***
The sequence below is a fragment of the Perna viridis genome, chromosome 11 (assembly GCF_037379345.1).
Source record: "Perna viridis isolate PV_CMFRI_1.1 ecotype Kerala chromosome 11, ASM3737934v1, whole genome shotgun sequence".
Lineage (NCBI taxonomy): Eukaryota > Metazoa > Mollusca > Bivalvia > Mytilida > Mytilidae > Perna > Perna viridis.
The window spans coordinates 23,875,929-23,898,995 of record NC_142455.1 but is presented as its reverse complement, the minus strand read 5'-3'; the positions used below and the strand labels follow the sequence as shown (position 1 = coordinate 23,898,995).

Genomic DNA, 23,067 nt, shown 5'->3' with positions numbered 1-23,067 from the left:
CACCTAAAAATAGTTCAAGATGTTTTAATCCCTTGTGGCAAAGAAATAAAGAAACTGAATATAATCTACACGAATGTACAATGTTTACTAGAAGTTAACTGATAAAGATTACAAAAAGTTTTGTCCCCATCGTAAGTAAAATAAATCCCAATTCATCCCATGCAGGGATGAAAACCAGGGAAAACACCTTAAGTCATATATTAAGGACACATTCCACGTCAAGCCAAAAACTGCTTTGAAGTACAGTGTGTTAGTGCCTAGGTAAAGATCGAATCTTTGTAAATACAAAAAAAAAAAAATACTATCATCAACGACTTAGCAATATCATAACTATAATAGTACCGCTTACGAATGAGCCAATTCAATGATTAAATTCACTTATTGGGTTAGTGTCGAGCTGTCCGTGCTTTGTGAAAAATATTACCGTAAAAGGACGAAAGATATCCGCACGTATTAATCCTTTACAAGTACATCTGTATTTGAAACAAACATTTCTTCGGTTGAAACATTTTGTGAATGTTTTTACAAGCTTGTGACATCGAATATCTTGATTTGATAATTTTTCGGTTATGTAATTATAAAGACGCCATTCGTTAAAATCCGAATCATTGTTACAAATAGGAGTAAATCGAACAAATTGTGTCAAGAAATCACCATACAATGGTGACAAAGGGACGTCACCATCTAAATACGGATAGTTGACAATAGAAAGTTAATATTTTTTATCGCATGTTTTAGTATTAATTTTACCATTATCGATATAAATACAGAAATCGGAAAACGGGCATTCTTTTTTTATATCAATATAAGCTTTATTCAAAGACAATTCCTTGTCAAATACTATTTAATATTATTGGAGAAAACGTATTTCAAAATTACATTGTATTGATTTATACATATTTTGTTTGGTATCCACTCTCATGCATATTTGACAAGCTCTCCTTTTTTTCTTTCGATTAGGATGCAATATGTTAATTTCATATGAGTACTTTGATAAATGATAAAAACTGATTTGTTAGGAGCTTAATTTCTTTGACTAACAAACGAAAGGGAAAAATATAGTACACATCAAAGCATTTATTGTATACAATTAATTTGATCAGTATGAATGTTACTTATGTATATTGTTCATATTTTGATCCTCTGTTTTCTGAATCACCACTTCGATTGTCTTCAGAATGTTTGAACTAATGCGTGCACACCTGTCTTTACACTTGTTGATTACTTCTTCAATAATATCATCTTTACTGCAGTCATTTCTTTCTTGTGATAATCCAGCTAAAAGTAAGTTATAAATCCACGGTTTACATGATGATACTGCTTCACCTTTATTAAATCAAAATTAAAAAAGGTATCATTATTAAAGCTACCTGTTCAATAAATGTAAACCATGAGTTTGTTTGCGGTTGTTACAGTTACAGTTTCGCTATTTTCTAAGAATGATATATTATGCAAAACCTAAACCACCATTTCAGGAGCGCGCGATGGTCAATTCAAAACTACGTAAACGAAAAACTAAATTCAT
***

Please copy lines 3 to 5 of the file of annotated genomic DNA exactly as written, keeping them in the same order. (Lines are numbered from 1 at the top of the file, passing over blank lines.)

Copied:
Lineage (NCBI taxonomy): Eukaryota > Metazoa > Mollusca > Bivalvia > Mytilida > Mytilidae > Perna > Perna viridis.
The window spans coordinates 23,875,929-23,898,995 of record NC_142455.1 but is presented as its reverse complement, the minus strand read 5'-3'; the positions used below and the strand labels follow the sequence as shown (position 1 = coordinate 23,898,995).

Genomic DNA, 23,067 nt, shown 5'->3' with positions numbered 1-23,067 from the left: